Ambiguity

I’m preparing a speech for later today on unrecognized ambiguity. Many sentences are ambiguous. Often we don’t notice that these sentences are ambiguous, because we know what we intend to say. This probably explains many of the (reportedly) real newspaper headlines I’m using in the talk, most of which are worth reading again even if you already know them:

Ten Commandments: Supreme Court says some OK, some not

Federal agents raid gun shop, find weapons

One-armed man applauds the kindness of strangers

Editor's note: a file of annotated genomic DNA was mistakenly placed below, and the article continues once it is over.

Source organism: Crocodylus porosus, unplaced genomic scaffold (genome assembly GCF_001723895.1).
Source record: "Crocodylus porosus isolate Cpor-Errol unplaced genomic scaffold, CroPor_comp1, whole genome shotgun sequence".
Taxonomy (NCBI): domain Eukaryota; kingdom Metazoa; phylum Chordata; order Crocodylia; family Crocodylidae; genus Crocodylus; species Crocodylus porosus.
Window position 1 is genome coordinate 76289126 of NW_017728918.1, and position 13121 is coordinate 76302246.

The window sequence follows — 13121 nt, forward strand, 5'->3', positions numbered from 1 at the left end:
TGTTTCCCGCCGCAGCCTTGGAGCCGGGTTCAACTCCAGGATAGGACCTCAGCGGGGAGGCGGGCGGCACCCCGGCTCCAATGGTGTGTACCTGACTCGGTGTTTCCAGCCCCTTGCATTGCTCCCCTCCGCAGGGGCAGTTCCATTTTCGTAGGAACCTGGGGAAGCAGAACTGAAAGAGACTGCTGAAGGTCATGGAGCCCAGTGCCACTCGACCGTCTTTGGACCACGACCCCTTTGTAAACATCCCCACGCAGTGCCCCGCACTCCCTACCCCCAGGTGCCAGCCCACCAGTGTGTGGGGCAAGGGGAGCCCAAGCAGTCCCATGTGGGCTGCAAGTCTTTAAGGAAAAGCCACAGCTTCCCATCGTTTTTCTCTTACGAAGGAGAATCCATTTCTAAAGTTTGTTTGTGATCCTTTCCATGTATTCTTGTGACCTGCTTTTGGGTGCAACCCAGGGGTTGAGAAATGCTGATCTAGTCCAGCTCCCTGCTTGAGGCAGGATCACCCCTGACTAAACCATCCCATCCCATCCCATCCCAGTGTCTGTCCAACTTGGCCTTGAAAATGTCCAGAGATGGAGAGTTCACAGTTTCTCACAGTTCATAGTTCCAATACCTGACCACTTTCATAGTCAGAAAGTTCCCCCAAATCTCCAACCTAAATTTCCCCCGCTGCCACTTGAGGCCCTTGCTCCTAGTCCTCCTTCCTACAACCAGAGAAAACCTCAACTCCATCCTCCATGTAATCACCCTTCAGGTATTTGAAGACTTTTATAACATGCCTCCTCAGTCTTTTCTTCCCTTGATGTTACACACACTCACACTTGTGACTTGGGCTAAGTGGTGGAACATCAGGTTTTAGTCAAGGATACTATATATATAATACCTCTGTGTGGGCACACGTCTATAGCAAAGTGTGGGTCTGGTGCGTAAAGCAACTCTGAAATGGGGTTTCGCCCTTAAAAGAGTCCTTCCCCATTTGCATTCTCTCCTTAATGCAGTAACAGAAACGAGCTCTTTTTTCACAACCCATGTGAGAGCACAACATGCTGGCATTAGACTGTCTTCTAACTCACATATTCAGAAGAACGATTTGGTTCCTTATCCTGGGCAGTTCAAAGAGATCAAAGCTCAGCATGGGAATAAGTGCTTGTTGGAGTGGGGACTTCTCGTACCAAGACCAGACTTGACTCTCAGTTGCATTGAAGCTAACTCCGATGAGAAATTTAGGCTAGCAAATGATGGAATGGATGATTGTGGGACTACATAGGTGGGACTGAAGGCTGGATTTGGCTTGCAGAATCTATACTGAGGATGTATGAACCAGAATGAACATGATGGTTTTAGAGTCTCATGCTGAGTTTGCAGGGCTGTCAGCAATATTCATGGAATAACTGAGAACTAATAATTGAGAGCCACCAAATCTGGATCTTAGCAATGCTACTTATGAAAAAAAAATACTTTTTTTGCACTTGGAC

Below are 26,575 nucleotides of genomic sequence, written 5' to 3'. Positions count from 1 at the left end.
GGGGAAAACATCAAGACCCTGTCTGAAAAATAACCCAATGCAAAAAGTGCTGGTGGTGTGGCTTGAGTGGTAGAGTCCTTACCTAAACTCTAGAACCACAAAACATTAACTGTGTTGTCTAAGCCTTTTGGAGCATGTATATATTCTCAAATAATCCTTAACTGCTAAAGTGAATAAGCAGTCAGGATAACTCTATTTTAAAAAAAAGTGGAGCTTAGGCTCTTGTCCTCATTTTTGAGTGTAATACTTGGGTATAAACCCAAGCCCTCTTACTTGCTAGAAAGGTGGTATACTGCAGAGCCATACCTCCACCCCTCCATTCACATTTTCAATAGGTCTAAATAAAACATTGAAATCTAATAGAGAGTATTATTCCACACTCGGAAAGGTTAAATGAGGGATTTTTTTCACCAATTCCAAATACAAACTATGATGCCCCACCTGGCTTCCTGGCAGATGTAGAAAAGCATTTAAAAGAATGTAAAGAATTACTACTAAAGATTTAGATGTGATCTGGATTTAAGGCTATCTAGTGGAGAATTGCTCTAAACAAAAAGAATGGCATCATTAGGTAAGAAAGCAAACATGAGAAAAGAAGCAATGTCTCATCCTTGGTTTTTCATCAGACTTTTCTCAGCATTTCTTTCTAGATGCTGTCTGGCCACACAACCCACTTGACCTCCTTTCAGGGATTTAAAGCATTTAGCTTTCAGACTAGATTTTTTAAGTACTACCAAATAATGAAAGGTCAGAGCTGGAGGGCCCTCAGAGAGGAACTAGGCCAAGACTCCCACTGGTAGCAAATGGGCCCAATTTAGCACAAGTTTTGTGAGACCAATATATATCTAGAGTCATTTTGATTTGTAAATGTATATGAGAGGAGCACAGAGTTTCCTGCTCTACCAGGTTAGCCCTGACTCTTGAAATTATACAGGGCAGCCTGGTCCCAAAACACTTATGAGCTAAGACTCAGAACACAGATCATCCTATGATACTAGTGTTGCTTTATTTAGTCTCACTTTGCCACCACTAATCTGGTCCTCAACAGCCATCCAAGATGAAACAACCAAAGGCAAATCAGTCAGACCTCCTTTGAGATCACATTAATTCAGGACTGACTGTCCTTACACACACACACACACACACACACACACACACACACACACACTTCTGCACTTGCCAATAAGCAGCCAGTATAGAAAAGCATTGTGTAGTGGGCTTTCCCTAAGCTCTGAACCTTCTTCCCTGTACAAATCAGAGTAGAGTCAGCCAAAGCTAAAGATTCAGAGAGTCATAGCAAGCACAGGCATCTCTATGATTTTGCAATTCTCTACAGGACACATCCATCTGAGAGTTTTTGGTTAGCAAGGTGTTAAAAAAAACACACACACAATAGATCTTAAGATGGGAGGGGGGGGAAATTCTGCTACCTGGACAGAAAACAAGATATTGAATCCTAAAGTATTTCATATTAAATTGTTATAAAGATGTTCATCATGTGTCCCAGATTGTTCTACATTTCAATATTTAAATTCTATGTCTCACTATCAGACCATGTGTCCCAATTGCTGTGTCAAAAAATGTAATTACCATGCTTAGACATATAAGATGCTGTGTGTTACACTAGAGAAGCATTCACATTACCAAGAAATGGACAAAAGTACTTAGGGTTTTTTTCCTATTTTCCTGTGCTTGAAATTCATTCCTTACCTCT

Autos killing 110 a day; let’s resolve to do better

Dr. Ruth to talk about sex with newspaper editors

Enraged cow injures farmer with ax

Eye drops off shelf

Iraqi head seeks arms

Juvenile court tries shooting defendant

Killer sentenced to die for second time in 10 years

Kicking baby considered to be healthy

Two soviet ships collide — one dies

William Kelly was Fed Secretary

Kids make nutritious snacks

Milk drinkers are turning to powder

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